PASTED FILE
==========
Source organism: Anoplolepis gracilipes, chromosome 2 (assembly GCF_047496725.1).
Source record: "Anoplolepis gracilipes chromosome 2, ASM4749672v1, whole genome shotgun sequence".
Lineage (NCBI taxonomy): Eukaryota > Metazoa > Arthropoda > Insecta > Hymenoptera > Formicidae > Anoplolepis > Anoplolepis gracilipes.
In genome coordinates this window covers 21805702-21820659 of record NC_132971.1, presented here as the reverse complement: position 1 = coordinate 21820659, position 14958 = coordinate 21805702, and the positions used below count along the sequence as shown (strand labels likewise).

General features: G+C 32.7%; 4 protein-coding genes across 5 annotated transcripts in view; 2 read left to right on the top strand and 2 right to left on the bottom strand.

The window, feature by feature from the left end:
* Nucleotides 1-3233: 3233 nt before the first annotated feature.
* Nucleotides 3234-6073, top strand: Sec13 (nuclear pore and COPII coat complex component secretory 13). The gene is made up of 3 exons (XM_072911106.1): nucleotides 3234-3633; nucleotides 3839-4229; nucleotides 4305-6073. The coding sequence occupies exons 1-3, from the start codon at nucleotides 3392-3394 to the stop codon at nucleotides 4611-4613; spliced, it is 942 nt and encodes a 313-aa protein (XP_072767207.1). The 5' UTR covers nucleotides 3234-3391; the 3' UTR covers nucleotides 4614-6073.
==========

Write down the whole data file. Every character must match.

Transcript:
Source organism: Anoplolepis gracilipes, chromosome 2 (assembly GCF_047496725.1).
Source record: "Anoplolepis gracilipes chromosome 2, ASM4749672v1, whole genome shotgun sequence".
Lineage (NCBI taxonomy): Eukaryota > Metazoa > Arthropoda > Insecta > Hymenoptera > Formicidae > Anoplolepis > Anoplolepis gracilipes.
In genome coordinates this window covers 21805702-21820659 of record NC_132971.1, presented here as the reverse complement: position 1 = coordinate 21820659, position 14958 = coordinate 21805702, and the positions used below count along the sequence as shown (strand labels likewise).

General features: G+C 32.7%; 4 protein-coding genes across 5 annotated transcripts in view; 2 read left to right on the top strand and 2 right to left on the bottom strand.

The window, feature by feature from the left end:
* Nucleotides 1-3233: 3233 nt before the first annotated feature.
* Nucleotides 3234-6073, top strand: Sec13 (nuclear pore and COPII coat complex component secretory 13). The gene is made up of 3 exons (XM_072911106.1): nucleotides 3234-3633; nucleotides 3839-4229; nucleotides 4305-6073. The coding sequence occupies exons 1-3, from the start codon at nucleotides 3392-3394 to the stop codon at nucleotides 4611-4613; spliced, it is 942 nt and encodes a 313-aa protein (XP_072767207.1). The 5' UTR covers nucleotides 3234-3391; the 3' UTR covers nucleotides 4614-6073.